Adam Briggle had outlined the issues on the blog for Denton Stakeholders Drilling Advisory Group, or DAG.

He also met with the city’s gas well inspector, Darren Groth, to hear an explanation on the stalled items Monday.

After meeting with Briggle, Groth told the City Council on Tuesday that there were two main items outstanding for DAG — the lack of regulation of compressor stations and testing of water wells.

Briggle said he disagreed with that characterization, and wrote an e-mail to the City Council on Wednesday to clarify the number and nature of the concerns.

Residents want to apply zoning rules and increase setbacks for production sites with fewer opportunities for operators to reduce those setbacks with variances or claims of vested rights. They want more protection for the air by requiring certain equipment and forbidding certain practices. They also want to protect water sources by limiting the use of open pits and requiring more testing and monitoring.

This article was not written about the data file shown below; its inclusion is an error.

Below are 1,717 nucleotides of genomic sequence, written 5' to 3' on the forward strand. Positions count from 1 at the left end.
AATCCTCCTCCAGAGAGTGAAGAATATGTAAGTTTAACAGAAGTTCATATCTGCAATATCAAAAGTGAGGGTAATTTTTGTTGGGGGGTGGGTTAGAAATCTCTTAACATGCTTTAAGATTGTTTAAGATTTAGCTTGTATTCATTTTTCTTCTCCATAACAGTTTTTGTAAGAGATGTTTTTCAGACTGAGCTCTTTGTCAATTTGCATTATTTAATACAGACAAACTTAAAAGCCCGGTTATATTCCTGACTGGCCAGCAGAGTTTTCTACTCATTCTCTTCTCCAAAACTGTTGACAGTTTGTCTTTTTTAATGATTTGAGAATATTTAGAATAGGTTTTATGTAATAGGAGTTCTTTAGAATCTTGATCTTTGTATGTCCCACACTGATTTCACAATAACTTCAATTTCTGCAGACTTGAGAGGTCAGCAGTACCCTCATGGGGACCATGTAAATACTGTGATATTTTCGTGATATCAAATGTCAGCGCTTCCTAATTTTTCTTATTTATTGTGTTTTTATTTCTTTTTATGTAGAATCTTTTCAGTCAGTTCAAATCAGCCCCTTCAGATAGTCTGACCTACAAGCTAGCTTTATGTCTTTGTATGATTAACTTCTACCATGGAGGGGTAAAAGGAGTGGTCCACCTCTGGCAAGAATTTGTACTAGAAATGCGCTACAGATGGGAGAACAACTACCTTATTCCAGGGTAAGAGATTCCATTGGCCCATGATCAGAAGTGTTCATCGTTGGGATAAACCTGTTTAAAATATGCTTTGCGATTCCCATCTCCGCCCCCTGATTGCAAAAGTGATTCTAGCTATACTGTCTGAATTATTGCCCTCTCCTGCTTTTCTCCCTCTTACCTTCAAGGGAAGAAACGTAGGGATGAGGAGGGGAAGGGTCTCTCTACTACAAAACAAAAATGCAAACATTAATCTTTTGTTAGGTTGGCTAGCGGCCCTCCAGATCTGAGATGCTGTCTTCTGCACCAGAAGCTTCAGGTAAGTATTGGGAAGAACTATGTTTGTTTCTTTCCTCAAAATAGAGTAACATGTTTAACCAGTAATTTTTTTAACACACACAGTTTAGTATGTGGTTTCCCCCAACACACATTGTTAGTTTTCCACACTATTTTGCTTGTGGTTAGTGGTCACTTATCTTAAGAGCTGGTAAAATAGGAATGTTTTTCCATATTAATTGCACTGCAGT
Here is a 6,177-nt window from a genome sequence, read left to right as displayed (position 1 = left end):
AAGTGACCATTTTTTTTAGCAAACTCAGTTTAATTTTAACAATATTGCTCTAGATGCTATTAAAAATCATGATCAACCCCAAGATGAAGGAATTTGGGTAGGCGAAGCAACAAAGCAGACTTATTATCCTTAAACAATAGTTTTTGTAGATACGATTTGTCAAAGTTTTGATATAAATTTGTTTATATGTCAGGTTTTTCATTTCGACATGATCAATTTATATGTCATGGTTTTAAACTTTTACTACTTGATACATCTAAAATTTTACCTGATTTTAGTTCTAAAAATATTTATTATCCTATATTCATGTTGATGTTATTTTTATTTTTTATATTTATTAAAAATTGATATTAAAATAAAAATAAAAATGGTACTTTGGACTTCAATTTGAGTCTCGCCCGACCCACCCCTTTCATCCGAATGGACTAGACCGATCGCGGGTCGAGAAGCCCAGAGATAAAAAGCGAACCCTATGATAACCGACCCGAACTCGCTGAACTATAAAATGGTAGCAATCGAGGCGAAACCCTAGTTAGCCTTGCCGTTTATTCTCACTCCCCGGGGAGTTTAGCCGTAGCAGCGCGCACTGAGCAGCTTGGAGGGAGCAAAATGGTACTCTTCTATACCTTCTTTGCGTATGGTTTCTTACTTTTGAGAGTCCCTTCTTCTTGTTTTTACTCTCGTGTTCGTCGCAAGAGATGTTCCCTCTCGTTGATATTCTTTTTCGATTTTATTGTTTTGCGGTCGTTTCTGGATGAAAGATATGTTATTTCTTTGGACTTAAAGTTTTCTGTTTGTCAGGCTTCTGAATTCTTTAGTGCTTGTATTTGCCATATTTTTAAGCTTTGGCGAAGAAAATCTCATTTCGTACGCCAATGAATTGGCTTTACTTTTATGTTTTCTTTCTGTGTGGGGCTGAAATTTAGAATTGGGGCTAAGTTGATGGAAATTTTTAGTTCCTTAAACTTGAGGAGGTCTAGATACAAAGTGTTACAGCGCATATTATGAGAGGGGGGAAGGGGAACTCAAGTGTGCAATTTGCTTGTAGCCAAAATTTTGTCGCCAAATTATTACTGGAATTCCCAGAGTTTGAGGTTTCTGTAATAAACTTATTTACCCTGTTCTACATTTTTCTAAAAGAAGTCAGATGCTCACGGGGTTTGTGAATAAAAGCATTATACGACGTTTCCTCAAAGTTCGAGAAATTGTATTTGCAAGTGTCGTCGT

Briggle had come to City Hall last Tuesday for the 4:30 p.m. work session, but the City Council went into closed session, returning to the discussion only after holding its regular meeting.

After waiting more than 90 minutes, Briggle gave up and left, citing family obligations.

During the work session, council member Jim Engelbrecht asked whether the city attorney’s written explanation of items not included could be provide to DAG and other residents. City Attorney Anita Burgess had taken the items from the DAG blog and answered them for the council in a memo, but told the council that communication was protected under attorney-client privilege.

Instead of releasing the memo, the council asked Groth or another member of the planning staff to meet with residents, perhaps providing a written a version of what Groth told Briggle.

Groth agreed, but Briggle said he declined to invite the city to Thursday’s meeting of concerned residents.

The residents reviewed the explanations during their meeting, which showed the city had claimed legal pre-emption, regulatory takings and vested rights prevented them from writing more protective rules.

City documents have shown that Denton could spend $165,000 or more on contracts with three different law firms and one technical consultant in reviewing the rewrites.